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Reinforcement describes a relationship between learner behavior and a consequence that follows the behavior. This relationship is only considered reinforcement if the consequence increases the probability that a given behavior will occur in the future. In this module, reinforcement procedures will be discussed including positive reinforcement and negative reinforcement. Steps for implementing each of these evidence-based procedures is provided as well as information on how reinforcement can be used with individuals with autism spectrum disorders (ASD).

Estimated Time to Complete: 2 hours

  • What's Included
  • 47 pages
  • Pre/post-assessments
  • Optional $20 certficate
  1. Identify the reinforcement procedures that can be used with learners with ASD
  2. Describe the steps for implementing reinforcement programs
  3. Describe how to fade the use of reinforcement programs while still helping learners generalize and maintain the use of newly acquired skills
  4. Identify the challenges associated with implementing reinforcement programs with learners with ASD

Module Authors

Bobby Huffman, M.A.-ABA

Bobby Huffman is an intervention and behavioral specialist for Jones Middle School in the Upper Arlington school district. Throughout his teaching career, Bobby has worked with children with autism spectrum disorder (ASD) ages 18 months to 16 years old in both the school and home settings using special interests to increase learning opportunities. Bobby received his master's degree in applied behavior analysis at The Ohio State University where he published research on using special interests in classroom settings. In addition, Bobby is a part-time research assistant for the Ohio Center for Autism and Low Incidence (OCALI).

Laura Maddox, Ph.D.

Laura Maddox, PhD, BCBA, COBA is the program director for the Center for the Young Child at OCALI. She has directed federal and state grants related to children and youth with special health care needs (CYSHCN) and in foster care. She was assistant director of the Boys Town Institute for Child Health Improvement, co-director of the Barkley Autism Research Project at the University of Nebraska-Lincoln and state coordinator of the Nebraska ASD Network. She is a past recipient of the Alice B. Hayden Emerging Leader Award from TASH and the Ruth J. Eichman Early Childhood Educator Award from the Lincoln Public School Foundation.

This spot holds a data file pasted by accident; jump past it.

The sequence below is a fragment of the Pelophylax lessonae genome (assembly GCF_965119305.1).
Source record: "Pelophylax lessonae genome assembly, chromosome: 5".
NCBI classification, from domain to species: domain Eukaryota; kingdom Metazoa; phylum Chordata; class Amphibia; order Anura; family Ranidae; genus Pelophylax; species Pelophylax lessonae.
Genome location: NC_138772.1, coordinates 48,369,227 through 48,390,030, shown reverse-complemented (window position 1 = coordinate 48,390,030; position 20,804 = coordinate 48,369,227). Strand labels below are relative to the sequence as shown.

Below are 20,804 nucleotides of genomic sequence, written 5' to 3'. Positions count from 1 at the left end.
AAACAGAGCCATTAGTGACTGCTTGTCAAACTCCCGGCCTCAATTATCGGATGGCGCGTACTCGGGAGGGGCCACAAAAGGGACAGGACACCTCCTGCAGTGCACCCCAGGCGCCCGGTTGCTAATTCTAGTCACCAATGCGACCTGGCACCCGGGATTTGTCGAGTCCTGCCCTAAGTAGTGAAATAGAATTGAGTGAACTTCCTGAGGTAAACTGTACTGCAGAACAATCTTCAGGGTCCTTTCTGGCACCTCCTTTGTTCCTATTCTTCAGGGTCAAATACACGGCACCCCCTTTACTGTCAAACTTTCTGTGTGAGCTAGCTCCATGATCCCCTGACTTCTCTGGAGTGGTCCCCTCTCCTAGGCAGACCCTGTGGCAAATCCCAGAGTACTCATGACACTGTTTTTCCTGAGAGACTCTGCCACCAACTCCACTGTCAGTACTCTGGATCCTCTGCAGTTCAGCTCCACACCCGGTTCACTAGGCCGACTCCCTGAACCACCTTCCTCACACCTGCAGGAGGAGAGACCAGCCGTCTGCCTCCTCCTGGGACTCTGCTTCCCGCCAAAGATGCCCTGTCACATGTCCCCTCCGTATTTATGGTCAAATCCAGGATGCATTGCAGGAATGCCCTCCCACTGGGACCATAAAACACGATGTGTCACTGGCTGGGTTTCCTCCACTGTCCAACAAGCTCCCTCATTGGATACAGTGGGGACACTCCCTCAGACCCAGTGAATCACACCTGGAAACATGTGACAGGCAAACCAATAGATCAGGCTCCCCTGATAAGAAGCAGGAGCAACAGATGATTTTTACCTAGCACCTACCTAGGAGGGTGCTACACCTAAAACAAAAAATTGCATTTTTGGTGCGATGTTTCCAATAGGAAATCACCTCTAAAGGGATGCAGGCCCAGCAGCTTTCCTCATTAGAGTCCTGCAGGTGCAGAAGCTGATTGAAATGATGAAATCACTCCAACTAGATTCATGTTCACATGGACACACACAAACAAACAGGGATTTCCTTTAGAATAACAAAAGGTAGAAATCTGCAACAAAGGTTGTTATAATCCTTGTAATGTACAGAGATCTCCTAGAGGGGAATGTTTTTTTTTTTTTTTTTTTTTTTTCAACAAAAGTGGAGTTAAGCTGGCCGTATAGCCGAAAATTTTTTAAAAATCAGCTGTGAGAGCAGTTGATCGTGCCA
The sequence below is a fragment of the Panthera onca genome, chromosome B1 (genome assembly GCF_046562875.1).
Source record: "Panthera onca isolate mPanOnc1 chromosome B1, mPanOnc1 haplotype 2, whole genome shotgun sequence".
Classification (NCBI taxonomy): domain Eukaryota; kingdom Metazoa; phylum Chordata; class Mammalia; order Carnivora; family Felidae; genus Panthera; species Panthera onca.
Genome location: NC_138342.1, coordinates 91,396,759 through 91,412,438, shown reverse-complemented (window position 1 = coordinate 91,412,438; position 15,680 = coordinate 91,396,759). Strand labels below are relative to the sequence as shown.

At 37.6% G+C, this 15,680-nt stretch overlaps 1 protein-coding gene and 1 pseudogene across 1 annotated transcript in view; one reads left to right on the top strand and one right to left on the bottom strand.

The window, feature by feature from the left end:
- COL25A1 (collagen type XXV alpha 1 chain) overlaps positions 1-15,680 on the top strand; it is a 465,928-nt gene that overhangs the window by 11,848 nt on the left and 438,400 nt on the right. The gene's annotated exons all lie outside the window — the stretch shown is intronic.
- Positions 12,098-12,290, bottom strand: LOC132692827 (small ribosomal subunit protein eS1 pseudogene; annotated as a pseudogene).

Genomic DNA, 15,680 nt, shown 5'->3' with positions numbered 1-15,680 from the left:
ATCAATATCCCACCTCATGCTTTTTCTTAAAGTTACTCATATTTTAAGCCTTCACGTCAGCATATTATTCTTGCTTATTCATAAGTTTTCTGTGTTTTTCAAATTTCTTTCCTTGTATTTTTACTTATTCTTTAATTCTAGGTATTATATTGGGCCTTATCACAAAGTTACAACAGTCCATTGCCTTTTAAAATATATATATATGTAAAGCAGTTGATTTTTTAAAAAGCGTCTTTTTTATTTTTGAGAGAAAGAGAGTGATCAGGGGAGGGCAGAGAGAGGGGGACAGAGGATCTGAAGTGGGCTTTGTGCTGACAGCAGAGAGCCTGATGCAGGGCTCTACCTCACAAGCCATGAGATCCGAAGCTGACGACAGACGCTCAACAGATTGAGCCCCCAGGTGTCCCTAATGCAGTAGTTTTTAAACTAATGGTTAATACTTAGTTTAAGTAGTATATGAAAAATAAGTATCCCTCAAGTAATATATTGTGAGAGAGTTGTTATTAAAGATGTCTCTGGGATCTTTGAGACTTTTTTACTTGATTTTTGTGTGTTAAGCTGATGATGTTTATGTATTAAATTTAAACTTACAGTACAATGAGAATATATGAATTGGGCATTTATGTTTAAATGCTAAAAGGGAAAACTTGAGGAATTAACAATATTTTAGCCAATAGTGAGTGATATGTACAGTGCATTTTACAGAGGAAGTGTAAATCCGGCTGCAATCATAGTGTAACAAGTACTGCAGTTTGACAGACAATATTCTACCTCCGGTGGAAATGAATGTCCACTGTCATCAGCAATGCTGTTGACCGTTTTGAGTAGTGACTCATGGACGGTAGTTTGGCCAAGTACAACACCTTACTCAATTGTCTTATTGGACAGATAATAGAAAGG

Jennifer Neitzel, Ph.D.

Jen Neitzel, Ph.D. is founder and Executive Director of the Educational Equity Institute. Dr. Neitzel was a Research Scientist at FPG Child Development Institute at the University of North Carolina. She worked on various projects including the National Professional Development Center on Autism Spectrum Disorders (NPDC). As a Content Specialist at NPDC, she developed online modules focused on evidence-based practices (EBP) to implement with children and youth with ASD. Dr. Neitzel presents at state and national conferences and is published in peer-reviewed journals. She is the author of the upcoming book, Achieving Equity and Justice in Education through the Work of Systems Change.

Modules on this site are always free. If you would like proof of completion, you can purchase a certificate when you have successfully completed this module. The certificate will provide contact hours for this module.

Graduate credit for courses is available through OCALI's partnership with Ashland University. Access information about course options and semester dates in the Search.

Continuing education credit from providers such as ASHA and NASW is in progress. For questions contact

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